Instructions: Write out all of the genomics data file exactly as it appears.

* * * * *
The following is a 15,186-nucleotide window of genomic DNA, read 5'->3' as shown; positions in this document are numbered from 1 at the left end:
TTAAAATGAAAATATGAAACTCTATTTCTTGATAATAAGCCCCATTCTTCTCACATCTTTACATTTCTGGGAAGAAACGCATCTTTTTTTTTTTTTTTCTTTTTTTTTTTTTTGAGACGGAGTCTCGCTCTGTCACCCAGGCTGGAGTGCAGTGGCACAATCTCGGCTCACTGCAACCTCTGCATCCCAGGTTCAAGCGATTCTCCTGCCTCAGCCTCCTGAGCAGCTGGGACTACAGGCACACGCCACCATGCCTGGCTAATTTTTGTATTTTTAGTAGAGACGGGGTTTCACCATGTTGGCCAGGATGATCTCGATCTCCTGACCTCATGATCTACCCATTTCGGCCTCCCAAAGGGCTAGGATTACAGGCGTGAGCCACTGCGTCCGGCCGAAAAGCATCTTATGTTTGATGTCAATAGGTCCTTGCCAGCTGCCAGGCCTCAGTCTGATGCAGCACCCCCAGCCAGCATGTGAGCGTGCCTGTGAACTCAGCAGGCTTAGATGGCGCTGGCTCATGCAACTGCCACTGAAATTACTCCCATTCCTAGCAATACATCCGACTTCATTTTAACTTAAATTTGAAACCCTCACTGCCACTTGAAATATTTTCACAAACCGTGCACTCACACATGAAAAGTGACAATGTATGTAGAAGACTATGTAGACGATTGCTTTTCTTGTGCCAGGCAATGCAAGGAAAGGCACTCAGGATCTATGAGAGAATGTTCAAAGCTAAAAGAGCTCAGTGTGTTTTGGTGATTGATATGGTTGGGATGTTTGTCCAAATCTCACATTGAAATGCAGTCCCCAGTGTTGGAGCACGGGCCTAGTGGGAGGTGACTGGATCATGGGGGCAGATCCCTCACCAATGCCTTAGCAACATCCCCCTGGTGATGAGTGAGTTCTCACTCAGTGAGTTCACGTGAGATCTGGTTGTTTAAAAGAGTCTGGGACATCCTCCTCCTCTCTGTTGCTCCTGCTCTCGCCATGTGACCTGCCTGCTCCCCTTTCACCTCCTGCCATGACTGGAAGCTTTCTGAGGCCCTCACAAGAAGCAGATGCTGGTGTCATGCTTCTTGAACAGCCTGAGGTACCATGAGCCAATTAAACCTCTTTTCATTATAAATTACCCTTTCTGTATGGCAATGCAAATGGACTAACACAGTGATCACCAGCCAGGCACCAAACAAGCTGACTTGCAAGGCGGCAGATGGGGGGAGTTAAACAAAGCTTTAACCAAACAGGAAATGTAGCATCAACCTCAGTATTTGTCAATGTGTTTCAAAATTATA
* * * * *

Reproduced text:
The following is a 15,186-nucleotide window of genomic DNA, read 5'->3' as shown; positions in this document are numbered from 1 at the left end:
TTAAAATGAAAATATGAAACTCTATTTCTTGATAATAAGCCCCATTCTTCTCACATCTTTACATTTCTGGGAAGAAACGCATCTTTTTTTTTTTTTTTCTTTTTTTTTTTTTTGAGACGGAGTCTCGCTCTGTCACCCAGGCTGGAGTGCAGTGGCACAATCTCGGCTCACTGCAACCTCTGCATCCCAGGTTCAAGCGATTCTCCTGCCTCAGCCTCCTGAGCAGCTGGGACTACAGGCACACGCCACCATGCCTGGCTAATTTTTGTATTTTTAGTAGAGACGGGGTTTCACCATGTTGGCCAGGATGATCTCGATCTCCTGACCTCATGATCTACCCATTTCGGCCTCCCAAAGGGCTAGGATTACAGGCGTGAGCCACTGCGTCCGGCCGAAAAGCATCTTATGTTTGATGTCAATAGGTCCTTGCCAGCTGCCAGGCCTCAGTCTGATGCAGCACCCCCAGCCAGCATGTGAGCGTGCCTGTGAACTCAGCAGGCTTAGATGGCGCTGGCTCATGCAACTGCCACTGAAATTACTCCCATTCCTAGCAATACATCCGACTTCATTTTAACTTAAATTTGAAACCCTCACTGCCACTTGAAATATTTTCACAAACCGTGCACTCACACATGAAAAGTGACAATGTATGTAGAAGACTATGTAGACGATTGCTTTTCTTGTGCCAGGCAATGCAAGGAAAGGCACTCAGGATCTATGAGAGAATGTTCAAAGCTAAAAGAGCTCAGTGTGTTTTGGTGATTGATATGGTTGGGATGTTTGTCCAAATCTCACATTGAAATGCAGTCCCCAGTGTTGGAGCACGGGCCTAGTGGGAGGTGACTGGATCATGGGGGCAGATCCCTCACCAATGCCTTAGCAACATCCCCCTGGTGATGAGTGAGTTCTCACTCAGTGAGTTCACGTGAGATCTGGTTGTTTAAAAGAGTCTGGGACATCCTCCTCCTCTCTGTTGCTCCTGCTCTCGCCATGTGACCTGCCTGCTCCCCTTTCACCTCCTGCCATGACTGGAAGCTTTCTGAGGCCCTCACAAGAAGCAGATGCTGGTGTCATGCTTCTTGAACAGCCTGAGGTACCATGAGCCAATTAAACCTCTTTTCATTATAAATTACCCTTTCTGTATGGCAATGCAAATGGACTAACACAGTGATCACCAGCCAGGCACCAAACAAGCTGACTTGCAAGGCGGCAGATGGGGGGAGTTAAACAAAGCTTTAACCAAACAGGAAATGTAGCATCAACCTCAGTATTTGTCAATGTGTTTCAAAATTATA